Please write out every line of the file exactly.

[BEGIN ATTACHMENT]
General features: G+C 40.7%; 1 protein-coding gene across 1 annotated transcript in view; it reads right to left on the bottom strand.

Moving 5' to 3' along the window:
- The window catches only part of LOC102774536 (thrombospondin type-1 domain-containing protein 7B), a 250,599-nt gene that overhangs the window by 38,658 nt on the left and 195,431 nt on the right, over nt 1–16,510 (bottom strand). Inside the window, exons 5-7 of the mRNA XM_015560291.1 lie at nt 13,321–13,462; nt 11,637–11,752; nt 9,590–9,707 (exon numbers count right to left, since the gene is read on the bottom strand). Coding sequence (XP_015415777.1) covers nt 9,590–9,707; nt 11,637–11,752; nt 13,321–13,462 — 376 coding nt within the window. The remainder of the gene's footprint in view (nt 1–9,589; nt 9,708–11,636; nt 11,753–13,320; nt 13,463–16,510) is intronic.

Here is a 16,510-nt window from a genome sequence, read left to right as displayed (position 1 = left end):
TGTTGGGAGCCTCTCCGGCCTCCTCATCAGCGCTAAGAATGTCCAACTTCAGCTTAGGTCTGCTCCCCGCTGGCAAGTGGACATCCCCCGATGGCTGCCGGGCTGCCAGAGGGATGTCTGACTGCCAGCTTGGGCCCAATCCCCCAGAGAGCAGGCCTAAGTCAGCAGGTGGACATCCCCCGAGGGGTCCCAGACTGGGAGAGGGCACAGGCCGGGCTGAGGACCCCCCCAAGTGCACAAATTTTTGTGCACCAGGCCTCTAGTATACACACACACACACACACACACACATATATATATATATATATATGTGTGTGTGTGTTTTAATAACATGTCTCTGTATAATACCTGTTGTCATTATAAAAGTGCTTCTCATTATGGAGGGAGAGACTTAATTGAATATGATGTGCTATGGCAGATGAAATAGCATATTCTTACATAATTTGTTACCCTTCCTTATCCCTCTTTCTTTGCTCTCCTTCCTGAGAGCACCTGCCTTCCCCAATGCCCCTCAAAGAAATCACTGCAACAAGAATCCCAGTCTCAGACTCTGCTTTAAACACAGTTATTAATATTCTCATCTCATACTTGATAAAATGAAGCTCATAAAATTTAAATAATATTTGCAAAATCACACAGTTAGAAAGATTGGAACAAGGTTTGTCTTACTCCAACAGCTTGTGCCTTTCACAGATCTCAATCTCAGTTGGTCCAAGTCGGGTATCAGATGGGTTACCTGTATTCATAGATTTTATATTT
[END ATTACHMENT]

General features: G+C 40.7%; 1 protein-coding gene across 1 annotated transcript in view; it reads right to left on the bottom strand.

Moving 5' to 3' along the window:
- The window catches only part of LOC102774536 (thrombospondin type-1 domain-containing protein 7B), a 250,599-nt gene that overhangs the window by 38,658 nt on the left and 195,431 nt on the right, over nt 1–16,510 (bottom strand). Inside the window, exons 5-7 of the mRNA XM_015560291.1 lie at nt 13,321–13,462; nt 11,637–11,752; nt 9,590–9,707 (exon numbers count right to left, since the gene is read on the bottom strand). Coding sequence (XP_015415777.1) covers nt 9,590–9,707; nt 11,637–11,752; nt 13,321–13,462 — 376 coding nt within the window. The remainder of the gene's footprint in view (nt 1–9,589; nt 9,708–11,636; nt 11,753–13,320; nt 13,463–16,510) is intronic.

Here is a 16,510-nt window from a genome sequence, read left to right as displayed (position 1 = left end):
TGTTGGGAGCCTCTCCGGCCTCCTCATCAGCGCTAAGAATGTCCAACTTCAGCTTAGGTCTGCTCCCCGCTGGCAAGTGGACATCCCCCGATGGCTGCCGGGCTGCCAGAGGGATGTCTGACTGCCAGCTTGGGCCCAATCCCCCAGAGAGCAGGCCTAAGTCAGCAGGTGGACATCCCCCGAGGGGTCCCAGACTGGGAGAGGGCACAGGCCGGGCTGAGGACCCCCCCAAGTGCACAAATTTTTGTGCACCAGGCCTCTAGTATACACACACACACACACACACACACATATATATATATATATATATGTGTGTGTGTGTTTTAATAACATGTCTCTGTATAATACCTGTTGTCATTATAAAAGTGCTTCTCATTATGGAGGGAGAGACTTAATTGAATATGATGTGCTATGGCAGATGAAATAGCATATTCTTACATAATTTGTTACCCTTCCTTATCCCTCTTTCTTTGCTCTCCTTCCTGAGAGCACCTGCCTTCCCCAATGCCCCTCAAAGAAATCACTGCAACAAGAATCCCAGTCTCAGACTCTGCTTTAAACACAGTTATTAATATTCTCATCTCATACTTGATAAAATGAAGCTCATAAAATTTAAATAATATTTGCAAAATCACACAGTTAGAAAGATTGGAACAAGGTTTGTCTTACTCCAACAGCTTGTGCCTTTCACAGATCTCAATCTCAGTTGGTCCAAGTCGGGTATCAGATGGGTTACCTGTATTCATAGATTTTATATTT